written by:
March 7, 2014
A Southern California architect approaches his family home as an experiment in sustainable design.
448 Green, Manhattan Beach, California

The kitchen and dining area opens onto a patio. Photo by Ken Pagliaro Photography.

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448 Green, Manhattan Beach, California

A view of the house from the front. Photo by Ken Pagliaro Photography.

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448 Green, Manhattan Beach, California

Photo by Ken Pagliaro Photography.

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448 Green, Manhattan Beach, California

Another view of the kitchen, which features engineered quartz countertops. Photo by Ken Pagliaro Photography.

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448 Green, Manhattan Beach, California

Upstairs, passive ventilation gets an assist from high-efficiency Emerson ceiling fans. Photo by Ken Pagliaro Photography.

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448 Green, Manhattan Beach, California

Another view of the upstairs hallway, which features bamboo flooring. Photo by Ken Pagliaro Photography.

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448 Green, Manhattan Beach, California

A view of the second story from the ground floor. Photo by Ken Pagliaro Photography.

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448 Green, Manhattan Beach, California

Lap siding, a brise-soleil awning and white accents are reference the architectural vernacular of this coastal part of Southern California. Photo by Ken Pagliaro Photography.

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448 Green, Manhattan Beach, California

The kitchen and dining area opens onto a patio. Photo by Ken Pagliaro Photography.

When architect Ben Burkhalter set about designing a new house for his family, he decided to approach the task as an experiment of sorts. How far could he go, he wondered, to make the structure’s carbon footprint as small as possible without sacrificing comfort or aesthetics, or blowing out his budget?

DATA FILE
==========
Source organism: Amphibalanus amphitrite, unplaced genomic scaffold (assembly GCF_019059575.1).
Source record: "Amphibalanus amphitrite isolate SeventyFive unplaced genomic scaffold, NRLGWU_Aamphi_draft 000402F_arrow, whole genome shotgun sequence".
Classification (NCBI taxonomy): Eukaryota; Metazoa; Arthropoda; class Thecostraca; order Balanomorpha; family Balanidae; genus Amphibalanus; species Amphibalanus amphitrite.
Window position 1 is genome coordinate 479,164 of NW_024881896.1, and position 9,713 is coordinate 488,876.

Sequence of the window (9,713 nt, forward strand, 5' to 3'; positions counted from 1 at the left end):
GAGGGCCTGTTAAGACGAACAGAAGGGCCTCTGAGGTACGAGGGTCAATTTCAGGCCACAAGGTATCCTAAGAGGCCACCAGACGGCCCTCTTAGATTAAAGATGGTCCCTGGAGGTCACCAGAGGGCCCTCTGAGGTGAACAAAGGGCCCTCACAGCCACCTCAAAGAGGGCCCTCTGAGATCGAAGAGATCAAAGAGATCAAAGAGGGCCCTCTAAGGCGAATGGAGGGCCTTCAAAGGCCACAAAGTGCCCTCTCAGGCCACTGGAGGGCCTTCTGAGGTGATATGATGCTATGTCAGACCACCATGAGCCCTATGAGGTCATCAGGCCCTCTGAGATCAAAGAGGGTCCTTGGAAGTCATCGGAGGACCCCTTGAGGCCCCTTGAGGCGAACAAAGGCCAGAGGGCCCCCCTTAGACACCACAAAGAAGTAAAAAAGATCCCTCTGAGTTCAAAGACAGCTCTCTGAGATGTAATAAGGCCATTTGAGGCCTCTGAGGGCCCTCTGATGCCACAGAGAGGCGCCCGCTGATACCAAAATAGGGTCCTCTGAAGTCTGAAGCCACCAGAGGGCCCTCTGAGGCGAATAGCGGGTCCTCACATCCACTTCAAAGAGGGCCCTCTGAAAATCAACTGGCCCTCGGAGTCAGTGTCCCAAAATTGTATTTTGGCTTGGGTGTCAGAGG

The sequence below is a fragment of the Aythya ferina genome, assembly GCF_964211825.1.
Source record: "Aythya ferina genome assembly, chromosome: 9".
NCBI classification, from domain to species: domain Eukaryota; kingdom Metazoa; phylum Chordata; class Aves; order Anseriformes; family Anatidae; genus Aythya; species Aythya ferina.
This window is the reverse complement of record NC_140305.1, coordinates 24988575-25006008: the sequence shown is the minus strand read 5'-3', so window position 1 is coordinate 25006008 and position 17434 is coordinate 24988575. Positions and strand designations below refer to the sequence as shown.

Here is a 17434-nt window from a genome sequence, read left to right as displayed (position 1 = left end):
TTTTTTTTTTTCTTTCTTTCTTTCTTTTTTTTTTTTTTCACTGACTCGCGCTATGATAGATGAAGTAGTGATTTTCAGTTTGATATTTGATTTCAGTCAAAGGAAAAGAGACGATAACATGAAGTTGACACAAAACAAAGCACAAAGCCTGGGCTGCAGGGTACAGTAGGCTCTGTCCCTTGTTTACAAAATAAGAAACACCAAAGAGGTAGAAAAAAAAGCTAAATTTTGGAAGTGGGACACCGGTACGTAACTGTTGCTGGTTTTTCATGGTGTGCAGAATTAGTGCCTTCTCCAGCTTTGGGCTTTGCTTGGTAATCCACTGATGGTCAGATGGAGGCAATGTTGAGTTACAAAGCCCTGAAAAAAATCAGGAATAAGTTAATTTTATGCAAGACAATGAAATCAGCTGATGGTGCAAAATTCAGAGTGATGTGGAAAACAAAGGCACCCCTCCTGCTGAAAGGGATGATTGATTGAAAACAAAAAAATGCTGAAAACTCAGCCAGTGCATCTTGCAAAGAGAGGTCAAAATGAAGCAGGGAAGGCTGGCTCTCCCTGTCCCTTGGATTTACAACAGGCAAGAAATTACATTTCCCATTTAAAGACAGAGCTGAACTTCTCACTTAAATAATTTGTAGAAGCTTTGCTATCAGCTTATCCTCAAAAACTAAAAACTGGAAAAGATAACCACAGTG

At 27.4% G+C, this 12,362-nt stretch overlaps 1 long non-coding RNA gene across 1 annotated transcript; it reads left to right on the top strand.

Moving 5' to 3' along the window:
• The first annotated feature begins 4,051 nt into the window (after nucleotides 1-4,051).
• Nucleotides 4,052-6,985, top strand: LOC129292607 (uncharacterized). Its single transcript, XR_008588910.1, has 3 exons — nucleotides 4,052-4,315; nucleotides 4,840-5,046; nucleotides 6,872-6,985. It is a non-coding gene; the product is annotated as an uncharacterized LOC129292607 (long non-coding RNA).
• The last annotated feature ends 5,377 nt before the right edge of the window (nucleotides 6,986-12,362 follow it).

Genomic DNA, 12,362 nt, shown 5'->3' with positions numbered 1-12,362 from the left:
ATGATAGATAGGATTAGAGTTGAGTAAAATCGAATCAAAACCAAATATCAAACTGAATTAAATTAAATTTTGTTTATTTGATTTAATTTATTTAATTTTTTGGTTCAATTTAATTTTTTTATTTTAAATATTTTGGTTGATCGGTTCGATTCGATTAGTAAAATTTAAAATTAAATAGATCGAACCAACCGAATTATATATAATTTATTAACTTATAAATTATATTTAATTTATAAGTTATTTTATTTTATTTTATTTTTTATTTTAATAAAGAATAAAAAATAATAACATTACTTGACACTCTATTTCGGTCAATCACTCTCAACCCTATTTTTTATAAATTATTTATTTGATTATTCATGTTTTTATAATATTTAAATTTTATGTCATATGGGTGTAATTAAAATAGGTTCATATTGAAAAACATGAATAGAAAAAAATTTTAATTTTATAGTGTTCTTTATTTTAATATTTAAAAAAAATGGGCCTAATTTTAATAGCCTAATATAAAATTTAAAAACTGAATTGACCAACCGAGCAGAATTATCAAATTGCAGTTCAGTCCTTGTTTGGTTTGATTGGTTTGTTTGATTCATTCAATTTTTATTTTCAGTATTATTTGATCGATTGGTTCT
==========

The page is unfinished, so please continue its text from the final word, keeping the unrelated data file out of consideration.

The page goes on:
The answer can be found in the two-story 3,100-square-foot house in Manhattan Beach, California, that Burkhalter, his wife, Cindy, and their son Clay, an undergraduate at the California Institute of the Arts, moved into in 2010 after 10½ months of construction.

“The project was conceived from its inception as a ‘green’ case study with third-party verified results,” Burkhalter says. “But at the same time, it was intended to demonstrate that a high level of sustainability could be achieved on a budget and schedule equal to or even better than similar projects constructed by conventional means and methods.”

448 Green, Manhattan Beach, California

A view of the house from the front. Photo by Ken Pagliaro Photography.

Part of this, Burkhalter says, involved “demystifying” the green-building process. The idea, he says, was to use “only materials, methods, and technologies that are readily available, proven, cost-effective, and relatively simple to implement and integrate.” Sustainable building materials and methods were identified and integrated when the project was in the early conceptual phase, and Burkhalter subjected his design to a rigorous value-engineering process as the project progressed. “Every aspect of the building was vetted for efficiency in terms of both consumed and embodied energy,” he says.

Among the sustainable features and materials that Burkhalter incorporated into his design were low-flow and ultra-low-flow fixtures, a solar hot-water system, low-VOC paint, drought-tolerant landscaping, permeable pavers, concrete with 20 percent fly-ash content, and formaldehyde-free bamboo millwork and flooring. All of the framing material either was Forestry Stewardship Council-certified lumber or was composed of recycled content.

These touches, and others, were enough to earn the house a LEED platinum certification from the U.S. Green Building Council. The completed house, which was built on a narrow 30-by-90-foot lot, has an open layout and ample windows with a low-emissivity coating that filters heat and ultraviolet light. It was built for about $290 per square foot, or about $764,000—slightly less than the $300-$400 per square foot that Burkhalter says is common houses in his neighborhood that follow more conventional building methods.

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